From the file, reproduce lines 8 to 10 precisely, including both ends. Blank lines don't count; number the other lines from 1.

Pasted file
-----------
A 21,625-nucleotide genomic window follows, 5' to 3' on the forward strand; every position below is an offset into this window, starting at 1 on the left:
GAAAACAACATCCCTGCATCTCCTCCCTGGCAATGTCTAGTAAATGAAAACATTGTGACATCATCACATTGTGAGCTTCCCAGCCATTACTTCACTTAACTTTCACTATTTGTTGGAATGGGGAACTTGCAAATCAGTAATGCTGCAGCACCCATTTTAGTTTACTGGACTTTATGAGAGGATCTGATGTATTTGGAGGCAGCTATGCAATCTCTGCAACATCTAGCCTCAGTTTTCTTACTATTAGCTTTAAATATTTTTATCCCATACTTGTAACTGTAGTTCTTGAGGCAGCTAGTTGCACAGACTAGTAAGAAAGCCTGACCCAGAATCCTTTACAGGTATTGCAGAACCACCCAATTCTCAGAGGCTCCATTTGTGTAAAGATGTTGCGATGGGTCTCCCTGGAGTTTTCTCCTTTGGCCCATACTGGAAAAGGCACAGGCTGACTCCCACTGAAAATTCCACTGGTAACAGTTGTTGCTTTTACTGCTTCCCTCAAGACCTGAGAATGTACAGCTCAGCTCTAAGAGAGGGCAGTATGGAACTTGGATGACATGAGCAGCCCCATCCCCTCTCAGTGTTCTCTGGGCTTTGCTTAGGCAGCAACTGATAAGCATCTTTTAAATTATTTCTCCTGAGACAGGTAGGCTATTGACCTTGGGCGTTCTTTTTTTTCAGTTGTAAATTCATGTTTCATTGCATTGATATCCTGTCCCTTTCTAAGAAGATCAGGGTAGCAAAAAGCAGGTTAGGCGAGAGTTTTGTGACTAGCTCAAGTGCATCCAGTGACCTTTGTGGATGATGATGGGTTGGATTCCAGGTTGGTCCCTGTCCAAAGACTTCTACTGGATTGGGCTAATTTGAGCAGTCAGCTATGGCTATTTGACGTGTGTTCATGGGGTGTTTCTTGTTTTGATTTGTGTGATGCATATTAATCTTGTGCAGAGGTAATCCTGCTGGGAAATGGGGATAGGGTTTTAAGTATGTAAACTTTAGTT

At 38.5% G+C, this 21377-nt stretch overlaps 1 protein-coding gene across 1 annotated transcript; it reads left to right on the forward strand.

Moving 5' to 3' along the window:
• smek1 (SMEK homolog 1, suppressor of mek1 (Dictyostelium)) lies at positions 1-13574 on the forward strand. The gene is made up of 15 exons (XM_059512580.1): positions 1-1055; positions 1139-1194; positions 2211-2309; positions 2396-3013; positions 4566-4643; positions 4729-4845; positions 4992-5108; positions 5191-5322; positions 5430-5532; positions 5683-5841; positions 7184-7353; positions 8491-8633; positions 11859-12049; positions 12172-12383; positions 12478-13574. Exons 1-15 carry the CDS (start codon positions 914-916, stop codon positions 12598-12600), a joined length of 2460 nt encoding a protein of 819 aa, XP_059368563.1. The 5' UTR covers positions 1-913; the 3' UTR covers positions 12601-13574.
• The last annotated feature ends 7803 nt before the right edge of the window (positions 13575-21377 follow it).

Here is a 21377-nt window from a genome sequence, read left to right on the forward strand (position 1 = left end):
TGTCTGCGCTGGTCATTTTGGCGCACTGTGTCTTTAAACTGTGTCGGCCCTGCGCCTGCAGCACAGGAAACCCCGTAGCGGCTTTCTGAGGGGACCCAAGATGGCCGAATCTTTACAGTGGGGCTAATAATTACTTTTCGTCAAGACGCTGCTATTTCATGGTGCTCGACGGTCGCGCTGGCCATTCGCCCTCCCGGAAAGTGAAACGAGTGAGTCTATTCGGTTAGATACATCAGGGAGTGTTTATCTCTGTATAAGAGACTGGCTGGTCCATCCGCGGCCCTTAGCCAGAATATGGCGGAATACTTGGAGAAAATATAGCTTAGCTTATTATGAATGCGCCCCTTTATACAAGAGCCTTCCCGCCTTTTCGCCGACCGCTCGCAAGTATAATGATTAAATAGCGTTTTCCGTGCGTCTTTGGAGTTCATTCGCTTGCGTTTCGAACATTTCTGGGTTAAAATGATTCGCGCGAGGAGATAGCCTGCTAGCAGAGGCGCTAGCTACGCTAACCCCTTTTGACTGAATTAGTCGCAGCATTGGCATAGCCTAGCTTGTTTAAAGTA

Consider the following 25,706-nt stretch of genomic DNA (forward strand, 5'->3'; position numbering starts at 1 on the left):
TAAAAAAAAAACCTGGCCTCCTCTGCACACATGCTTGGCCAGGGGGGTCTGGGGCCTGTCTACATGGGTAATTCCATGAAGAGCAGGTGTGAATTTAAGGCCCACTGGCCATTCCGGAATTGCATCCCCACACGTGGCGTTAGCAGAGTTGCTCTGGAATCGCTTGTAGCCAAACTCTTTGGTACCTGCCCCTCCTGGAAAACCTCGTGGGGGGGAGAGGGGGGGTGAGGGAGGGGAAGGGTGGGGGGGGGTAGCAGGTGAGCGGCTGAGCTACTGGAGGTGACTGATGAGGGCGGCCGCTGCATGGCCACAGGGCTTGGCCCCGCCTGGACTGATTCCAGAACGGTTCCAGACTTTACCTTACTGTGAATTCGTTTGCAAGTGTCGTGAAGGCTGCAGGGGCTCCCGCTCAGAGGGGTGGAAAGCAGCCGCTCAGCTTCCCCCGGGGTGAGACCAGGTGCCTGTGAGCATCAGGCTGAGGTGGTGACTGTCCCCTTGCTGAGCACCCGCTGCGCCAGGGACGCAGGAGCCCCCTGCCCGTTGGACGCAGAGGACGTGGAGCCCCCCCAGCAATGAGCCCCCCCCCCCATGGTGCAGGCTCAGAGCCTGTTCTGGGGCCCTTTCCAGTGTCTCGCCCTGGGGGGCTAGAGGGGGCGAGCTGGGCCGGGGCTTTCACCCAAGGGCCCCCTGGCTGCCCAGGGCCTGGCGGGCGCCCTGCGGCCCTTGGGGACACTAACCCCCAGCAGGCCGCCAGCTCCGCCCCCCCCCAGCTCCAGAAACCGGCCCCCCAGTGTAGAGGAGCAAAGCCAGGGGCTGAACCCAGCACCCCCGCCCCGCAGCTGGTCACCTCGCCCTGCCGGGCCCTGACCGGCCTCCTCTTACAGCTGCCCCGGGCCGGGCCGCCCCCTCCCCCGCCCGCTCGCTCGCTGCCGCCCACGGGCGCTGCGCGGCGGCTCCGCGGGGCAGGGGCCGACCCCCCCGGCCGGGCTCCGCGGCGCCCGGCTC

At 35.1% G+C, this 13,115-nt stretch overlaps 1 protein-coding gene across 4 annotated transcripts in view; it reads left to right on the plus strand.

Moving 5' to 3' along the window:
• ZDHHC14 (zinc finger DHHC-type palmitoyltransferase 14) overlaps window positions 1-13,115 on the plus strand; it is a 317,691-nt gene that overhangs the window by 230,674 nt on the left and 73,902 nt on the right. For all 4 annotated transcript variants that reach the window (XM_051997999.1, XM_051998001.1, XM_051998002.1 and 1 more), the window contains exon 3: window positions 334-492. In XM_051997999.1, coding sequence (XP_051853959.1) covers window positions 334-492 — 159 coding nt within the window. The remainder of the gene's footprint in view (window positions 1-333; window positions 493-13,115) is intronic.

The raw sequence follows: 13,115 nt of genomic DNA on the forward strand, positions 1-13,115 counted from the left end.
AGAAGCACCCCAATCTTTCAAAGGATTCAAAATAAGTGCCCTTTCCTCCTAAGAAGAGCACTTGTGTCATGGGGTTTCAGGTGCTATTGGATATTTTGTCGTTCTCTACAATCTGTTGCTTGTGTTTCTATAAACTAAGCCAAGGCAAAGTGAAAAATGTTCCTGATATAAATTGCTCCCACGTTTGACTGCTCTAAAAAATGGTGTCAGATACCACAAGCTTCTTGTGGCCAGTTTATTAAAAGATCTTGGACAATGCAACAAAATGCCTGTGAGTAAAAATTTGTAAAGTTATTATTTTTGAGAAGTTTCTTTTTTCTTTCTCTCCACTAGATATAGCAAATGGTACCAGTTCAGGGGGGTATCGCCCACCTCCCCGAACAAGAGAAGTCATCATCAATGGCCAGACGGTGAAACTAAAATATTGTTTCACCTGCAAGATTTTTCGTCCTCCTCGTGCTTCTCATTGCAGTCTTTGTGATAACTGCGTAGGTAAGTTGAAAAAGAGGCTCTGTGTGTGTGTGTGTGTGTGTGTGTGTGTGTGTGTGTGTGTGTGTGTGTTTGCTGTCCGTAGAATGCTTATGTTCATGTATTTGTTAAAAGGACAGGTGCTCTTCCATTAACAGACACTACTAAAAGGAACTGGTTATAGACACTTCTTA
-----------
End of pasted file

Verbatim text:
TGTCTGCGCTGGTCATTTTGGCGCACTGTGTCTTTAAACTGTGTCGGCCCTGCGCCTGCAGCACAGGAAACCCCGTAGCGGCTTTCTGAGGGGACCCAAGATGGCCGAATCTTTACAGTGGGGCTAATAATTACTTTTCGTCAAGACGCTGCTATTTCATGGTGCTCGACGGTCGCGCTGGCCATTCGCCCTCCCGGAAAGTGAAACGAGTGAGTCTATTCGGTTAGATACATCAGGGAGTGTTTATCTCTGTATAAGAGACTGGCTGGTCCATCCGCGGCCCTTAGCCAGAATATGGCGGAATACTTGGAGAAAATATAGCTTAGCTTATTATGAATGCGCCCCTTTATACAAGAGCCTTCCCGCCTTTTCGCCGACCGCTCGCAAGTATAATGATTAAATAGCGTTTTCCGTGCGTCTTTGGAGTTCATTCGCTTGCGTTTCGAACATTTCTGGGTTAAAATGATTCGCGCGAGGAGATAGCCTGCTAGCAGAGGCGCTAGCTACGCTAACCCCTTTTGACTGAATTAGTCGCAGCATTGGCATAGCCTAGCTTGTTTAAAGTA

Consider the following 25,706-nt stretch of genomic DNA (forward strand, 5'->3'; position numbering starts at 1 on the left):
TAAAAAAAAAACCTGGCCTCCTCTGCACACATGCTTGGCCAGGGGGGTCTGGGGCCTGTCTACATGGGTAATTCCATGAAGAGCAGGTGTGAATTTAAGGCCCACTGGCCATTCCGGAATTGCATCCCCACACGTGGCGTTAGCAGAGTTGCTCTGGAATCGCTTGTAGCCAAACTCTTTGGTACCTGCCCCTCCTGGAAAACCTCGTGGGGGGGAGAGGGGGGGTGAGGGAGGGGAAGGGTGGGGGGGGGTAGCAGGTGAGCGGCTGAGCTACTGGAGGTGACTGATGAGGGCGGCCGCTGCATGGCCACAGGGCTTGGCCCCGCCTGGACTGATTCCAGAACGGTTCCAGACTTTACCTTACTGTGAATTCGTTTGCAAGTGTCGTGAAGGCTGCAGGGGCTCCCGCTCAGAGGGGTGGAAAGCAGCCGCTCAGCTTCCCCCGGGGTGAGACCAGGTGCCTGTGAGCATCAGGCTGAGGTGGTGACTGTCCCCTTGCTGAGCACCCGCTGCGCCAGGGACGCAGGAGCCCCCTGCCCGTTGGACGCAGAGGACGTGGAGCCCCCCCAGCAATGAGCCCCCCCCCCCATGGTGCAGGCTCAGAGCCTGTTCTGGGGCCCTTTCCAGTGTCTCGCCCTGGGGGGCTAGAGGGGGCGAGCTGGGCCGGGGCTTTCACCCAAGGGCCCCCTGGCTGCCCAGGGCCTGGCGGGCGCCCTGCGGCCCTTGGGGACACTAACCCCCAGCAGGCCGCCAGCTCCGCCCCCCCCCAGCTCCAGAAACCGGCCCCCCAGTGTAGAGGAGCAAAGCCAGGGGCTGAACCCAGCACCCCCGCCCCGCAGCTGGTCACCTCGCCCTGCCGGGCCCTGACCGGCCTCCTCTTACAGCTGCCCCGGGCCGGGCCGCCCCCTCCCCCGCCCGCTCGCTCGCTGCCGCCCACGGGCGCTGCGCGGCGGCTCCGCGGGGCAGGGGCCGACCCCCCCGGCCGGGCTCCGCGGCGCCCGGCTC